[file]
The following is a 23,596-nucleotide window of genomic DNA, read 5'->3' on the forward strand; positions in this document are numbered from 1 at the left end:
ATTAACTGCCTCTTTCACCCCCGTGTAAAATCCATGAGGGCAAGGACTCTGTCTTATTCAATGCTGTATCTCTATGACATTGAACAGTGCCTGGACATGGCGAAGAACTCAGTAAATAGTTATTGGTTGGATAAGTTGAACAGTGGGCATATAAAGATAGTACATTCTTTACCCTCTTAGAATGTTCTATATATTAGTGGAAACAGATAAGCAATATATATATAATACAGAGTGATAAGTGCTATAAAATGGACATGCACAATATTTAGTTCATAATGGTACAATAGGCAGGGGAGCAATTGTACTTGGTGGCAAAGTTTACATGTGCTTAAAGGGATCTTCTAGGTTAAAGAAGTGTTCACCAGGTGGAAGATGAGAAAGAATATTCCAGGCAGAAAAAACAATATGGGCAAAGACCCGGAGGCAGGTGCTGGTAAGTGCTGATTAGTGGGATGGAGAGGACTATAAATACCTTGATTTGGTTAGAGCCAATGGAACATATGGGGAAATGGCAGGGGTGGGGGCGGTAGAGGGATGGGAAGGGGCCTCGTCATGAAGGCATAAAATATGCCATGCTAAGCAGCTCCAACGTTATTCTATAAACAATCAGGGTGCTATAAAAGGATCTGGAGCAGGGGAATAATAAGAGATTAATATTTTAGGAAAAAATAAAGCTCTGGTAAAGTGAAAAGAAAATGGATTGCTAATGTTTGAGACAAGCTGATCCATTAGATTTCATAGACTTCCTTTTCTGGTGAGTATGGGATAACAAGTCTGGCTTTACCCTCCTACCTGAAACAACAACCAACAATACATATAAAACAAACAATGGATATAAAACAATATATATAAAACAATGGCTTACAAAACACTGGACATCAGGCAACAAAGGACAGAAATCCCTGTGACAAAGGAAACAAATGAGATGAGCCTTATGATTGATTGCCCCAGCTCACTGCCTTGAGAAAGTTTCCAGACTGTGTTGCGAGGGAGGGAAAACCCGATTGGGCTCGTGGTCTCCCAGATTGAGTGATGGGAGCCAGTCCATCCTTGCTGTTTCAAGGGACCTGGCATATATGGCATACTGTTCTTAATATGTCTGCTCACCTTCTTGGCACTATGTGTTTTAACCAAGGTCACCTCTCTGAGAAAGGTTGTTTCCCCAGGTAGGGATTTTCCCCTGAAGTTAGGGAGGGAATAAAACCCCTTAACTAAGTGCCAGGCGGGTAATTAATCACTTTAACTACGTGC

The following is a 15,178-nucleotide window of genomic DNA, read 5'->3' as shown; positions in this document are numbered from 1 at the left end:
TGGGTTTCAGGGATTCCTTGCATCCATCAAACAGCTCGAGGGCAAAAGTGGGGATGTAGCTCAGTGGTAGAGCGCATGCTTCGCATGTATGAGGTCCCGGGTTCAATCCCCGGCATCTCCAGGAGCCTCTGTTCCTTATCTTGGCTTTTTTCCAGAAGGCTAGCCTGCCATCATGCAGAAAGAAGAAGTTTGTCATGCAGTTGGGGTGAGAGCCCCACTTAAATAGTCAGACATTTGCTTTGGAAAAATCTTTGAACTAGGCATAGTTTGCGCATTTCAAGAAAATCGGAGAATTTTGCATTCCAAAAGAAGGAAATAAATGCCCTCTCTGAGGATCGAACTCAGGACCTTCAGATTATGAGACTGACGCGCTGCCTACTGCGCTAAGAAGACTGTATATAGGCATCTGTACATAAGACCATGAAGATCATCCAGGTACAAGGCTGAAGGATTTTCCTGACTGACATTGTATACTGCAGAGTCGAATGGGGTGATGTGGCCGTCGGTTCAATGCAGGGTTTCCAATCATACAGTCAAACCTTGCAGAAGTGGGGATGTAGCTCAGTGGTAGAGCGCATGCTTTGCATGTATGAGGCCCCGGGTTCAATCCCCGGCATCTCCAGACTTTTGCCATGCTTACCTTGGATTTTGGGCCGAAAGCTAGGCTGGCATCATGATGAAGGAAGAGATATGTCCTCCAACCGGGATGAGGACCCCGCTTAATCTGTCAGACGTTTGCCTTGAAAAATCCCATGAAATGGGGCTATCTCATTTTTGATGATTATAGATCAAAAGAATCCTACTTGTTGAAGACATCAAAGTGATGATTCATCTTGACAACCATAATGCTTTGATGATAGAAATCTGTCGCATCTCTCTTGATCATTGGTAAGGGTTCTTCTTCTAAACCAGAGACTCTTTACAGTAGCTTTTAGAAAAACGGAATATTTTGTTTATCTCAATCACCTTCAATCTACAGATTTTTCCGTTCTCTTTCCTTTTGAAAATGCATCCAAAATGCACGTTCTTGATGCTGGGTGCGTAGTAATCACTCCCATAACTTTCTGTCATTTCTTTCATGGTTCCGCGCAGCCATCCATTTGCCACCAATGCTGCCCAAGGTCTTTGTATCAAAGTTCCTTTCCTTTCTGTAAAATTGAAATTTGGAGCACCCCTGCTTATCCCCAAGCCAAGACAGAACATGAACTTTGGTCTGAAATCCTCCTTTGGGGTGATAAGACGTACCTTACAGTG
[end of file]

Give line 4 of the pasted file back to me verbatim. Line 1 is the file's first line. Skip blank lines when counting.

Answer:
TGGGTTTCAGGGATTCCTTGCATCCATCAAACAGCTCGAGGGCAAAAGTGGGGATGTAGCTCAGTGGTAGAGCGCATGCTTCGCATGTATGAGGTCCCGGGTTCAATCCCCGGCATCTCCAGGAGCCTCTGTTCCTTATCTTGGCTTTTTTCCAGAAGGCTAGCCTGCCATCATGCAGAAAGAAGAAGTTTGTCATGCAGTTGGGGTGAGAGCCCCACTTAAATAGTCAGACATTTGCTTTGGAAAAATCTTTGAACTAGGCATAGTTTGCGCATTTCAAGAAAATCGGAGAATTTTGCATTCCAAAAGAAGGAAATAAATGCCCTCTCTGAGGATCGAACTCAGGACCTTCAGATTATGAGACTGACGCGCTGCCTACTGCGCTAAGAAGACTGTATATAGGCATCTGTACATAAGACCATGAAGATCATCCAGGTACAAGGCTGAAGGATTTTCCTGACTGACATTGTATACTGCAGAGTCGAATGGGGTGATGTGGCCGTCGGTTCAATGCAGGGTTTCCAATCATACAGTCAAACCTTGCAGAAGTGGGGATGTAGCTCAGTGGTAGAGCGCATGCTTTGCATGTATGAGGCCCCGGGTTCAATCCCCGGCATCTCCAGACTTTTGCCATGCTTACCTTGGATTTTGGGCCGAAAGCTAGGCTGGCATCATGATGAAGGAAGAGATATGTCCTCCAACCGGGATGAGGACCCCGCTTAATCTGTCAGACGTTTGCCTTGAAAAATCCCATGAAATGGGGCTATCTCATTTTTGATGATTATAGATCAAAAGAATCCTACTTGTTGAAGACATCAAAGTGATGATTCATCTTGACAACCATAATGCTTTGATGATAGAAATCTGTCGCATCTCTCTTGATCATTGGTAAGGGTTCTTCTTCTAAACCAGAGACTCTTTACAGTAGCTTTTAGAAAAACGGAATATTTTGTTTATCTCAATCACCTTCAATCTACAGATTTTTCCGTTCTCTTTCCTTTTGAAAATGCATCCAAAATGCACGTTCTTGATGCTGGGTGCGTAGTAATCACTCCCATAACTTTCTGTCATTTCTTTCATGGTTCCGCGCAGCCATCCATTTGCCACCAATGCTGCCCAAGGTCTTTGTATCAAAGTTCCTTTCCTTTCTGTAAAATTGAAATTTGGAGCACCCCTGCTTATCCCCAAGCCAAGACAGAACATGAACTTTGGTCTGAAATCCTCCTTTGGGGTGATAAGACGTACCTTACAGTG